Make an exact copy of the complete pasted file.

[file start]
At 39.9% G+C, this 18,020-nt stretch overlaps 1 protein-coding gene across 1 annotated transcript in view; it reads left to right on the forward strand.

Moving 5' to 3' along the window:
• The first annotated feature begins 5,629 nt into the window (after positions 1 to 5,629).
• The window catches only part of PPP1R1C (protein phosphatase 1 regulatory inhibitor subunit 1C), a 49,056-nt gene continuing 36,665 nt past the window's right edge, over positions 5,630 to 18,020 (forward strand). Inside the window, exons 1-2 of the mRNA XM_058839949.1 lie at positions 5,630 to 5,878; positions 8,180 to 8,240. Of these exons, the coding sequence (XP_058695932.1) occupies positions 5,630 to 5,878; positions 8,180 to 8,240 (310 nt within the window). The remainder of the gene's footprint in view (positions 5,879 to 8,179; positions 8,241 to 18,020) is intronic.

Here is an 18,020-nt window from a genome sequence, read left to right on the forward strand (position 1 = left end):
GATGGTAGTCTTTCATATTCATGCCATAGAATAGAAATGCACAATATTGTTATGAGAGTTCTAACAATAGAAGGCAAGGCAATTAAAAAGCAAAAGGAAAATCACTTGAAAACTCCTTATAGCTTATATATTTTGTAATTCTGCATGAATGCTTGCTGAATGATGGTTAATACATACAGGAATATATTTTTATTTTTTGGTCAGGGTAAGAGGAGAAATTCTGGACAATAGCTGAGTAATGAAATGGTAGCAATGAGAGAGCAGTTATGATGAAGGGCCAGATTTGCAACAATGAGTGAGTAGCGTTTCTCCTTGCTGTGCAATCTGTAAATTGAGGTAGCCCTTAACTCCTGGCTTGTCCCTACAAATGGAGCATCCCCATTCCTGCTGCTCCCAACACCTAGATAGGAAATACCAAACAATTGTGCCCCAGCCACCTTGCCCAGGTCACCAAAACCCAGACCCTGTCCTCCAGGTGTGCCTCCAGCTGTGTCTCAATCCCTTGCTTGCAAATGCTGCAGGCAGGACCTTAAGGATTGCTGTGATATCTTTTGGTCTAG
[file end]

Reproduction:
At 39.9% G+C, this 18,020-nt stretch overlaps 1 protein-coding gene across 1 annotated transcript in view; it reads left to right on the forward strand.

Moving 5' to 3' along the window:
• The first annotated feature begins 5,629 nt into the window (after positions 1 to 5,629).
• The window catches only part of PPP1R1C (protein phosphatase 1 regulatory inhibitor subunit 1C), a 49,056-nt gene continuing 36,665 nt past the window's right edge, over positions 5,630 to 18,020 (forward strand). Inside the window, exons 1-2 of the mRNA XM_058839949.1 lie at positions 5,630 to 5,878; positions 8,180 to 8,240. Of these exons, the coding sequence (XP_058695932.1) occupies positions 5,630 to 5,878; positions 8,180 to 8,240 (310 nt within the window). The remainder of the gene's footprint in view (positions 5,879 to 8,179; positions 8,241 to 18,020) is intronic.

Here is an 18,020-nt window from a genome sequence, read left to right on the forward strand (position 1 = left end):
GATGGTAGTCTTTCATATTCATGCCATAGAATAGAAATGCACAATATTGTTATGAGAGTTCTAACAATAGAAGGCAAGGCAATTAAAAAGCAAAAGGAAAATCACTTGAAAACTCCTTATAGCTTATATATTTTGTAATTCTGCATGAATGCTTGCTGAATGATGGTTAATACATACAGGAATATATTTTTATTTTTTGGTCAGGGTAAGAGGAGAAATTCTGGACAATAGCTGAGTAATGAAATGGTAGCAATGAGAGAGCAGTTATGATGAAGGGCCAGATTTGCAACAATGAGTGAGTAGCGTTTCTCCTTGCTGTGCAATCTGTAAATTGAGGTAGCCCTTAACTCCTGGCTTGTCCCTACAAATGGAGCATCCCCATTCCTGCTGCTCCCAACACCTAGATAGGAAATACCAAACAATTGTGCCCCAGCCACCTTGCCCAGGTCACCAAAACCCAGACCCTGTCCTCCAGGTGTGCCTCCAGCTGTGTCTCAATCCCTTGCTTGCAAATGCTGCAGGCAGGACCTTAAGGATTGCTGTGATATCTTTTGGTCTAG